East Coast of Scotland
There had been a lot less travel for the first part of October but still plenty of yoga. We were settled into Troon teaching yoga every week day and attending yoga class every Saturday morning for a couple of hours of postures, pranayama and meditation. We also practice Transcendental Meditation everyday. I highly recommend this as a practice and it has added to my daily life.
Over the last week or so we have been travelling around the East Coast of Scotland and a wee bit in the Highlands of Scotland too of course while teaching yoga.
The Kelpies and the Falkirk Wheel
Our first visit was to the Kelpies, the 30 metre tall metallic horse sculptures Baron and Duke created by Andy Scott. They sit alongside the Forth and Clyde canal. We were lucky with the weather here and had a bit of a wander around before driving across town to the Falkirk Wheel.
The Falkirk Wheel is a magical feat of engineering that allows boats to move between the Union and Forth and Clyde canals which are at 2 very differing heights. This also towers at around 35 metres. It was a beautiful trip for an hour up and along the canal and back down to closer to sea level. It was easy to organise online and there was plenty of space on board for social distancing. They have a captain on the boat trip and give some useful info about the wheel while on board.
We drove on to Edinburgh which is only about an hour way from Falkirk.
As I lived in Edinburgh for a while and we have visited over the last few years a couple of times we wanted to do something a wee bit different so a visit the Surgeons' Hall Museums was in order. A fascinating museum which is an absolute must for medical professionals and those that are interested in anatomy and things in jars. I am a fan of different body parts in jars but also as a yoga teacher interested in anatomy.
The other lovely part about visiting Edinburgh is getting to catch up with different friends which we did in parks, one visit was a wee hike up Arthurs Seat was also on the cards in Edinburgh and we had the Scottish 4 seasons in one day with sunshine, wind, rain and rainbows. We did it quicker than I was expecting and the drove north to Dundee and the V & A Museum.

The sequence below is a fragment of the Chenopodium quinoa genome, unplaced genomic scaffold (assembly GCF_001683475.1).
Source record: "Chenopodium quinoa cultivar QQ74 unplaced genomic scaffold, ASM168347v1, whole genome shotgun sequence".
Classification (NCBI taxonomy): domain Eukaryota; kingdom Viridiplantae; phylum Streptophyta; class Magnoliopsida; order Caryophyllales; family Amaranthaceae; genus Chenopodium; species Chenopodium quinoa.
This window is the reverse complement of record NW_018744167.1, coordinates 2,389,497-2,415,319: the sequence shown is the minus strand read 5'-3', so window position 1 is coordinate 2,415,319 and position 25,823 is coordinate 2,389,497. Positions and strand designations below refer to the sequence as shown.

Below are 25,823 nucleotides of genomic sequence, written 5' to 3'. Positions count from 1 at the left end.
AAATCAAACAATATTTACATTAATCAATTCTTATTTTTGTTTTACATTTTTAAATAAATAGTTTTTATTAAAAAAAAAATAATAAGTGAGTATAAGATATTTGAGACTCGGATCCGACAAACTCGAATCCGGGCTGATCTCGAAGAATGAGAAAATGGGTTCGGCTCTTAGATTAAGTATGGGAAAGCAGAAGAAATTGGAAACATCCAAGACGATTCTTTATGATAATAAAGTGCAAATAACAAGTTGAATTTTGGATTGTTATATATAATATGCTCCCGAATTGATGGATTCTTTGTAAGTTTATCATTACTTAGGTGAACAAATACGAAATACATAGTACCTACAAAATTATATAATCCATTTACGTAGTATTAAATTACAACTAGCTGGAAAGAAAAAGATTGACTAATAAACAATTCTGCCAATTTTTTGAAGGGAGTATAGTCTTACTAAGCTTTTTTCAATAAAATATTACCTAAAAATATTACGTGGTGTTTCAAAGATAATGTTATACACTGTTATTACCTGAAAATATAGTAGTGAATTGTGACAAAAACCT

The V & A seems to be a marmite museum, you either love it or hate it. Personally I loved it, the exhibitions were great and it seemed quite a nice amount of time for a museum visit. We didn't do the special exhibition but the rest took us an hour. Well worth a visit. From here it was a straight drive to Aberdeen.
A few days in Aberdeen
Aberdeen was another pleasant surprise, we were based close to the city centre so we could walk everywhere. On our visit day we decided to take out couch to 5k to Footdee which is a lovely old fishing village at the River Dee with views over the sea. We did keep an eye out for dolphins but we were not lucky this time. We then continued our run along the promenade and back to the house. The rest of the day we spent dotting about the centre to the newly renovated Aberdeen Art Gallery which was fantastic and then to Old Aberdeen and St Machar's Cathedral, it was named as a cathedral in 1130 and has a fabulous graveyard if you are into that kind of thing. We walked for miles and Aberdeen is really good for walking. Yoga class was great and really helped to stretch out those leg muscles.
Another day in Aberdeen brought a different type of tour, we did a walking tour of the Nuart of Aberdeen. Nuart originally comes from Norway and has been part of Aberdeen's art scene since 2017. They bring art to the streets and you can walk around the city with a map checking out some of the different art on display. They bring a new exhibition every year and it's a really great way to get to know the city. We visited about 30 of the 38 pieces that are in the centre of Aberdeen.
Seemed hard to beat Aberdeen but we did our best driving to Inverness via a few different spots.